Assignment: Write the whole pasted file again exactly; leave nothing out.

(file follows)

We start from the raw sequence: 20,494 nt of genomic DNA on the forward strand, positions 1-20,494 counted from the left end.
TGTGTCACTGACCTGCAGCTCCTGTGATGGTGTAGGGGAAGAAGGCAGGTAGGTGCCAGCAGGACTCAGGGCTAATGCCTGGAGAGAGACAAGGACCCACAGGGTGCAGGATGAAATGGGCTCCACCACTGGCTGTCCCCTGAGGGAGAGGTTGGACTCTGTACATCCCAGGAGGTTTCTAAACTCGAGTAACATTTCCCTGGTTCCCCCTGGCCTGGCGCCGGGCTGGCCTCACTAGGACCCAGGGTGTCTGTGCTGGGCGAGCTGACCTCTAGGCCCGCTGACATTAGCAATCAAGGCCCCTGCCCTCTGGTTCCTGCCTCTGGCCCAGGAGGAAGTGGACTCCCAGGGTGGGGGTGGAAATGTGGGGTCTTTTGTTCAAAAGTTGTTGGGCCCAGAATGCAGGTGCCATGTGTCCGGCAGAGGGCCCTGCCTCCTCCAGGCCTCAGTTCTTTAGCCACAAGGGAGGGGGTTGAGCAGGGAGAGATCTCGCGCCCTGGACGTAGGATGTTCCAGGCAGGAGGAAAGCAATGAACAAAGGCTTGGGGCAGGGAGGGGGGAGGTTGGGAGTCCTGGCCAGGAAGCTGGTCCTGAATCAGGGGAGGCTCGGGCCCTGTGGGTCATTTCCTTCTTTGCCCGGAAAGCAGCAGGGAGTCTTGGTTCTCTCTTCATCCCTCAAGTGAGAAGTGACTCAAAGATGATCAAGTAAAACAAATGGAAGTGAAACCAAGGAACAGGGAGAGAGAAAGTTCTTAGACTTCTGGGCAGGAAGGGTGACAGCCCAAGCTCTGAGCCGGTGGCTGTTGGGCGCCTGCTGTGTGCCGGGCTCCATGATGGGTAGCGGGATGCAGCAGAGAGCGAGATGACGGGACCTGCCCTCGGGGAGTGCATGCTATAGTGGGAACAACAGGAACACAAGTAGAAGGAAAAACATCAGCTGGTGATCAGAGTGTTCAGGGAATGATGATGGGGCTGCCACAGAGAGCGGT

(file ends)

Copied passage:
We start from the raw sequence: 20,494 nt of genomic DNA on the forward strand, positions 1-20,494 counted from the left end.
TGTGTCACTGACCTGCAGCTCCTGTGATGGTGTAGGGGAAGAAGGCAGGTAGGTGCCAGCAGGACTCAGGGCTAATGCCTGGAGAGAGACAAGGACCCACAGGGTGCAGGATGAAATGGGCTCCACCACTGGCTGTCCCCTGAGGGAGAGGTTGGACTCTGTACATCCCAGGAGGTTTCTAAACTCGAGTAACATTTCCCTGGTTCCCCCTGGCCTGGCGCCGGGCTGGCCTCACTAGGACCCAGGGTGTCTGTGCTGGGCGAGCTGACCTCTAGGCCCGCTGACATTAGCAATCAAGGCCCCTGCCCTCTGGTTCCTGCCTCTGGCCCAGGAGGAAGTGGACTCCCAGGGTGGGGGTGGAAATGTGGGGTCTTTTGTTCAAAAGTTGTTGGGCCCAGAATGCAGGTGCCATGTGTCCGGCAGAGGGCCCTGCCTCCTCCAGGCCTCAGTTCTTTAGCCACAAGGGAGGGGGTTGAGCAGGGAGAGATCTCGCGCCCTGGACGTAGGATGTTCCAGGCAGGAGGAAAGCAATGAACAAAGGCTTGGGGCAGGGAGGGGGGAGGTTGGGAGTCCTGGCCAGGAAGCTGGTCCTGAATCAGGGGAGGCTCGGGCCCTGTGGGTCATTTCCTTCTTTGCCCGGAAAGCAGCAGGGAGTCTTGGTTCTCTCTTCATCCCTCAAGTGAGAAGTGACTCAAAGATGATCAAGTAAAACAAATGGAAGTGAAACCAAGGAACAGGGAGAGAGAAAGTTCTTAGACTTCTGGGCAGGAAGGGTGACAGCCCAAGCTCTGAGCCGGTGGCTGTTGGGCGCCTGCTGTGTGCCGGGCTCCATGATGGGTAGCGGGATGCAGCAGAGAGCGAGATGACGGGACCTGCCCTCGGGGAGTGCATGCTATAGTGGGAACAACAGGAACACAAGTAGAAGGAAAAACATCAGCTGGTGATCAGAGTGTTCAGGGAATGATGATGGGGCTGCCACAGAGAGCGGT